A pioneer African American historian, John Hope Franklin (born 1915) was a highly respected scholar who wrote on many aspects of American history.
John Hope Franklin, the son of Buck and Mollie (Parker) Franklin, was born on January 2, 1915, in the small predominantly African American village of Rentiesville, Oklahoma. His father was a lawyer and his mother an elementary school teacher. Thanks to his mother, Franklin received his first taste of education when he was three years old. "Since there were no day-care centers in the village where we lived, she had no alternative to taking me to school and seating me in the back where she could keep an eye on me," Franklin recalled. When he was about five his mother noticed that he was no longer scribbling on the sheet of paper she gave him, but writing words and sentences.
After studying in the public schools of Rentiesville and Tulsa, he enrolled at Fisk University, intending to prepare himself for a career in law. But under the influence of a stimulating history professor, Theodore S. Currier, he changed to a history major. With Currier's strong encouragement, Franklin pursued graduate work at Harvard University, earning a doctorate in 1941. "The course of study was satisfactory but far from extraordinary," he commented in 1988. "Mark Hopkins was seldom on the other end of the log, and one had to fend for himself as best he could." His doctoral dissertation evolved into his first book, The Free Negro in North Carolina, 1790-1860 (1943).
Throughout his academic career John Hope Franklin made his first priority the study and teaching of history. Despite several opportunities to leave the classroom, he had "no difficulty in saying to anyone who raised the matter that I was not interested in deanships, university presidencies, or ambassadorships." This strong commitment to scholarship and teaching began with his first jobs after Harvard. At St. Augustine's College in Raleigh, North Carolina (1939-1943), and North Carolina College for Negroes in Durham (1943-1947), he managed to pursue extensive scholarly research while at the same time carrying the heavy teaching load characteristic of small liberal arts colleges. In 1947 he published his second book, From Slavery to Freedom: A History of Negro Americans. By the early 1990s in its seventh edition (with Franklin's former student Alfred A. Moss, Jr., as co-author), From Slavery to Freedom has been both a seminal work of scholarship helping to define the emerging field of African American history and a remarkably successful textbook.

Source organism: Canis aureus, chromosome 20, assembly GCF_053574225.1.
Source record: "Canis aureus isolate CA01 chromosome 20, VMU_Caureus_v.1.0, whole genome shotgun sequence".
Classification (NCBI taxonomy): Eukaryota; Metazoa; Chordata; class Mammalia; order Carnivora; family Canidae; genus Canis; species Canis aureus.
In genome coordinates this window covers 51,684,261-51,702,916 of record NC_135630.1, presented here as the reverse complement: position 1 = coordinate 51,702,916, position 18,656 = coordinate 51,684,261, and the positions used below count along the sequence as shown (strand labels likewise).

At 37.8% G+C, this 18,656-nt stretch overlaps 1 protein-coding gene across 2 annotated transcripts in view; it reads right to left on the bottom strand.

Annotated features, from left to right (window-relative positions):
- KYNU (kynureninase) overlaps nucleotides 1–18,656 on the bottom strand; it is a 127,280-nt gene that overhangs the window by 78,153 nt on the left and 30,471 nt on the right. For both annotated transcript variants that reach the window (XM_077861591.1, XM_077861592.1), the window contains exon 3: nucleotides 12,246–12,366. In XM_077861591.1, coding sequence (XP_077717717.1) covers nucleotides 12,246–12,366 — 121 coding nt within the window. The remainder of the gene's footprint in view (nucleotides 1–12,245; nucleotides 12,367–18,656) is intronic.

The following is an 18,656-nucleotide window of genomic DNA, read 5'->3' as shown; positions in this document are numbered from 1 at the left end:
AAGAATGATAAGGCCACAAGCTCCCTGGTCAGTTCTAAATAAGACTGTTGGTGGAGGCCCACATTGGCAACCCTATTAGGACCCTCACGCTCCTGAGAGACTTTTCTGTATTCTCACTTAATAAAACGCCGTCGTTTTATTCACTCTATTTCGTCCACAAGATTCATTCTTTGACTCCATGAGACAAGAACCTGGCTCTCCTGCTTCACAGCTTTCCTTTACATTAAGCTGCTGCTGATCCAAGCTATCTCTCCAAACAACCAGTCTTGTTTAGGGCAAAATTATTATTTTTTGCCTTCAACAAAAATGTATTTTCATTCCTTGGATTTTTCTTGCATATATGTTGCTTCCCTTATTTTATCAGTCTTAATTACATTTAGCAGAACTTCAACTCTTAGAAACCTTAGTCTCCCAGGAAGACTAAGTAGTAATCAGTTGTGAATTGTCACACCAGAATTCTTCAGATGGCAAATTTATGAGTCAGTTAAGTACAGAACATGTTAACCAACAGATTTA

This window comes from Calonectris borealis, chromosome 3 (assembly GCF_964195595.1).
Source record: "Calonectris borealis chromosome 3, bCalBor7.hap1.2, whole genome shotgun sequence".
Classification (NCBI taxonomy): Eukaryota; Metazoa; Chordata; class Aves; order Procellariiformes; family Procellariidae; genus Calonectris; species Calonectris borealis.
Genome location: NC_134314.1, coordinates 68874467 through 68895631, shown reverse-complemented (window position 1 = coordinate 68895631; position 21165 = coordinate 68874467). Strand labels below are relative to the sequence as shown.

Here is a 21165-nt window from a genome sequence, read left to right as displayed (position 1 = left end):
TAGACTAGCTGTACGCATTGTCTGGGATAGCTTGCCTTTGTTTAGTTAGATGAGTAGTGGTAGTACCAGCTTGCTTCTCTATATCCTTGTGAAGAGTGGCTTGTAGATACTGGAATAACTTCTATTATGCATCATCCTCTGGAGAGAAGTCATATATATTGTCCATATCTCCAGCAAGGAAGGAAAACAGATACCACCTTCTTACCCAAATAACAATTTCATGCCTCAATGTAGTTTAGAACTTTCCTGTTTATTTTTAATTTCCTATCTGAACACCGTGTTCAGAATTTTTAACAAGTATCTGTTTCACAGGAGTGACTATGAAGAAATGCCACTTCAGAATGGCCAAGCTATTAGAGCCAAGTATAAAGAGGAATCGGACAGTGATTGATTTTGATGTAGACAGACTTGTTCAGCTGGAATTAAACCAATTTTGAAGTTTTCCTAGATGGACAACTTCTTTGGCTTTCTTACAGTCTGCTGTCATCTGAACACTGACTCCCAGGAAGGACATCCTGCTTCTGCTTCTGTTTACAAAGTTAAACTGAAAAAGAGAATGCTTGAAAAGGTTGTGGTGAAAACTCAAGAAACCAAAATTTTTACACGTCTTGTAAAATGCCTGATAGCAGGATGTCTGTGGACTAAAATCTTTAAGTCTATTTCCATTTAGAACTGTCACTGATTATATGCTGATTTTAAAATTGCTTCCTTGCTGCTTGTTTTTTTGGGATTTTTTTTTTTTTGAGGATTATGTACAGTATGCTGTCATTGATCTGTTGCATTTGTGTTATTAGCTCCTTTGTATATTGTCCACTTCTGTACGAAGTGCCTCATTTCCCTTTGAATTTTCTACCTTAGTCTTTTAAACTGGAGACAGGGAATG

Despite the efforts of both admirers and critics, Franklin resisted being characterized as an African American who wrote solely on African American topics. Likewise, he did not want others to perceive him as a scholar who wished to present an African American view of the South, slavery, or Reconstruction. "The tragedy," Franklin told a New York Times Book Review writer in 1990, is that black scholars so often have their specialties forced on them. My specialty is the history of the South, and that means I teach the history of blacks and whites."
He followed up From Slavery to Freedom with a provocative study of the souls of white folk, The Militant South, 1800-1860 (1956), a book that described the Old South as distinctively touchy, honor-conscious, and militaristic. He then turned to a pressing national issue. Writing in 1961 amid the commemoration of the centennial of the Civil War, Franklin wrote an influential interpretative essay (Reconstruction: After the Civil War) that challenged the then widely-held view that the Civil War had ended in an era of "national disgrace. "The book gave Franklin national prominence as one of the leading revisionists of Reconstruction historiography. Perhaps surprisingly, Franklin, in a 1995 New York Times Magazine interview, articulated an affection for the South. "Blacks, even when they left the South, didn't stop having affection for it. They just couldn't make it there. Then they found the North had its problems too, so you look for a place of real ease and contentment where you could live as a civilized human being. That's the South. It's more congenial; the pace is better; the races get along better. It's a sense of place. It's home." Nonetheless, Franklin left that place of ease for academic rigor.
Franklin moved in 1947 from North Carolina College to Howard University, where he taught until 1956. When he accepted an appointment as chairman of the history department at Brooklyn College, the event was heralded on the front page of The New York Times: no African American historian had ever before held a full-time position in a predominantly white university. In 1964, shortly after publishing his fifth book, The Emancipation Proclamation, he was invited to join the history faculty at the University of Chicago.